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Oracle Nonequijoins and Outer Joins

Objectives

This lesson covers the following objectives:

  • Construct and execute a SELECT statement to access data from more than one table using a nonequijoin
  • Create and execute a SELECT statement to access data from more than one table using an Oracle outer join

Purpose

  • What happens if you want to retrieve data from a table that has no corresponding column in another table?
  • For instance, your math percentage grade of 92 is stored in the GRADES column in one table; the letter grade is stored in the LETTER_GRADE column in another table.
  • How can we join the number grade with the letter grade?
  • When data is recorded using a range, retrieving it is the job of a nonequijoin.
  • The Oracle joins you’ve studied so far returned rows that had a matching value in both tables.
  • Those rows that didn’t satisfy these conditions were just left out.
  • Sometimes, however, you want all the data from one of the tables to be returned even if no data matches in the other table.
  • In this lesson will also look at the Oracle Outer Joins to solve this issue.

Nonequijoin

  • Example:
    • Suppose we want to know the grade_level for each employee’s salary.
    • The job_grades table does not have a common column with the employees table.
    • Using a nonequijoin allows us to join the two tables.
Nonequijoin
  • Since there is no exact match between the two columns in each table, the equality operator = can’t be used.
  • Although comparison conditions such as <= and >= can be used, BETWEEN…AND is a more effective way to execute a nonequijoin.
  • A nonequijoin is equivalent to an ANSI JOIN ON (where the condition used is something other than equals).
SELECT last_name, salary, grade_level, lowest_sal, highest_sal
FROM employees, job_grades
WHERE (salary BETWEEN lowest_sal AND highest_sal);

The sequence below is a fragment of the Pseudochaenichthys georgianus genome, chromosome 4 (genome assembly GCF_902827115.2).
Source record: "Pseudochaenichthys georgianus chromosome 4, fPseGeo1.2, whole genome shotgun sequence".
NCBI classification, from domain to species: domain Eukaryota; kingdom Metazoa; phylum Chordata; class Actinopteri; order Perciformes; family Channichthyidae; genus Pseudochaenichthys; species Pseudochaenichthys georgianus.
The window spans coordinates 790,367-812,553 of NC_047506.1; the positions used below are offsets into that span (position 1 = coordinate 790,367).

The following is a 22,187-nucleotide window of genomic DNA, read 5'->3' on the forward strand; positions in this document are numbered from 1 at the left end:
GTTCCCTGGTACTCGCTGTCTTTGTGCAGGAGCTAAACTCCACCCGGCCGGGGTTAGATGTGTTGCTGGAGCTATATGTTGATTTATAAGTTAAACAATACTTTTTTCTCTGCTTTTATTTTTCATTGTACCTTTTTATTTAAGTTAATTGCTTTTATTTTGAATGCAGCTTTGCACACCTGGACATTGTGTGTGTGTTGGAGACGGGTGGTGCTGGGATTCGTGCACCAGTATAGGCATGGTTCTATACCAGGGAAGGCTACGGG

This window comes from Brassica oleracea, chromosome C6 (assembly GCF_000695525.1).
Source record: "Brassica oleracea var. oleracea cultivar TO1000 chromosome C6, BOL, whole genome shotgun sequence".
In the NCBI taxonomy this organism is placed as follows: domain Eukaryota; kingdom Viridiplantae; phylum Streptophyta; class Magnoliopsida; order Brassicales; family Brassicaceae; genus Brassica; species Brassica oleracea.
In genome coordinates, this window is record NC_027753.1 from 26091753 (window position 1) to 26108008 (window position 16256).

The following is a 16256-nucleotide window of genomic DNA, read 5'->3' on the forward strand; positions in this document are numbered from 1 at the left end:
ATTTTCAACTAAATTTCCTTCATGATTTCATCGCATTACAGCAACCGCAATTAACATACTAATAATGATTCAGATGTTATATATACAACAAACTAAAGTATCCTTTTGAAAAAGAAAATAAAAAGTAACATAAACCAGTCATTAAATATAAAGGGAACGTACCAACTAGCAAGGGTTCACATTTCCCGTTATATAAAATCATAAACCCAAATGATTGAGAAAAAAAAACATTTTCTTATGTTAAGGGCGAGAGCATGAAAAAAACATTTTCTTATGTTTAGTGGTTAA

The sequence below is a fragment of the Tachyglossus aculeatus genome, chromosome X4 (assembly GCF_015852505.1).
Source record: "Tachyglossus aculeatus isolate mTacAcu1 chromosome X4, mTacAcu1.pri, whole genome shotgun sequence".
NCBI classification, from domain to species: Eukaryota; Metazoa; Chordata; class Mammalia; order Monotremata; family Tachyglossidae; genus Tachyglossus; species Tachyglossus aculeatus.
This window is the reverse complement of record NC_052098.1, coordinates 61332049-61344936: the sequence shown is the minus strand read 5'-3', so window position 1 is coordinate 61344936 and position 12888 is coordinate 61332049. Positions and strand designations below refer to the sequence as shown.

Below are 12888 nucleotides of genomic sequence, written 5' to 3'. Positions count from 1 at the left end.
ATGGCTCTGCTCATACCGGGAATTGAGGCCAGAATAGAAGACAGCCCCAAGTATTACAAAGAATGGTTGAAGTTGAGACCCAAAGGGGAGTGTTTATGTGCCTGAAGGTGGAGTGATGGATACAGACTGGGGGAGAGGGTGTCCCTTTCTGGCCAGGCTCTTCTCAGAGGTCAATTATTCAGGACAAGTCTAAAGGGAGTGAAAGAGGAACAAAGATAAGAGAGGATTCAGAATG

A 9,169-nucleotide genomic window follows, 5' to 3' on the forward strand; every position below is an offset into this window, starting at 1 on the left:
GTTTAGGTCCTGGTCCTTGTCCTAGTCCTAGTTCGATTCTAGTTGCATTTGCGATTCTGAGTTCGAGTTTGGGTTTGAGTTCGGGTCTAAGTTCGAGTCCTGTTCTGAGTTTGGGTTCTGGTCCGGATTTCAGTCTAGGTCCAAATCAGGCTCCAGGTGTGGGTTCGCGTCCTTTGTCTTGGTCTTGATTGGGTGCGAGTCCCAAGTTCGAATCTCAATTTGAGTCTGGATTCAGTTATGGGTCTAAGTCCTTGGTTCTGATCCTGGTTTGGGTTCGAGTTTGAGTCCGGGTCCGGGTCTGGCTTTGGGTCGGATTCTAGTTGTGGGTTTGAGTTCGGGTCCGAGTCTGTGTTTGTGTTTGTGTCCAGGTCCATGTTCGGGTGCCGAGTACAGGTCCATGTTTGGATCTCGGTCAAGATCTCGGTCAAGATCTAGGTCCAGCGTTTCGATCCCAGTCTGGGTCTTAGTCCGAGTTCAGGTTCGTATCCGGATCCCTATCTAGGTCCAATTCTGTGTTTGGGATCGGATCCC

Nonequijoin

Outer Join

  • An outer join is used to see rows that have a corresponding value in another table plus those rows in one of the tables that have no matching value in the other table.
  • To indicate which table may have missing data using Oracle Join Syntax, add a plus sign (+) after the table’s column name in the WHERE clause of the query.
  • This query will return all employee last names, including those that are assigned to a department and those that are not.
  • The same results could be obtained using an ANSI LEFT OUTER JOIN.
Outer Join
  • This outer join would return all department IDs and department names, both those that have employees assigned to them and those that do not.
  • The same results could be obtained using an ANSI RIGHT OUTER JOIN.
Outer Join
  • It is not possible to have the equivalent of a FULL OUTER JOIN by adding a (+) sign to both columns in the join condition.
  • Attempting this results in an error.
Outer Join resulting an error

It is possible to perform a full outer join using Set Operators. These are covered later in the course.

  • The syntax variations of the outer join are shown.
The syntax variations of the outer join

Outer Join and ANSI equivalents

  • The table below shows ANSI/ISO SQL: 99 joins and their equivalent Oracle outer joins.
Outer Join and ANSI equivalents

Terminology

Key terms used in this tutorial included:

  • Nonequijoin
  • BETWEEN…AND
  • Outer Joins

Summary

In this tutorial, you should have learned how to:

  • Construct and execute a SELECT statement to access data from more than one table using a nonequijoin
  • Create and execute a SELECT statement to access data from more than one table using an Oracle outer join

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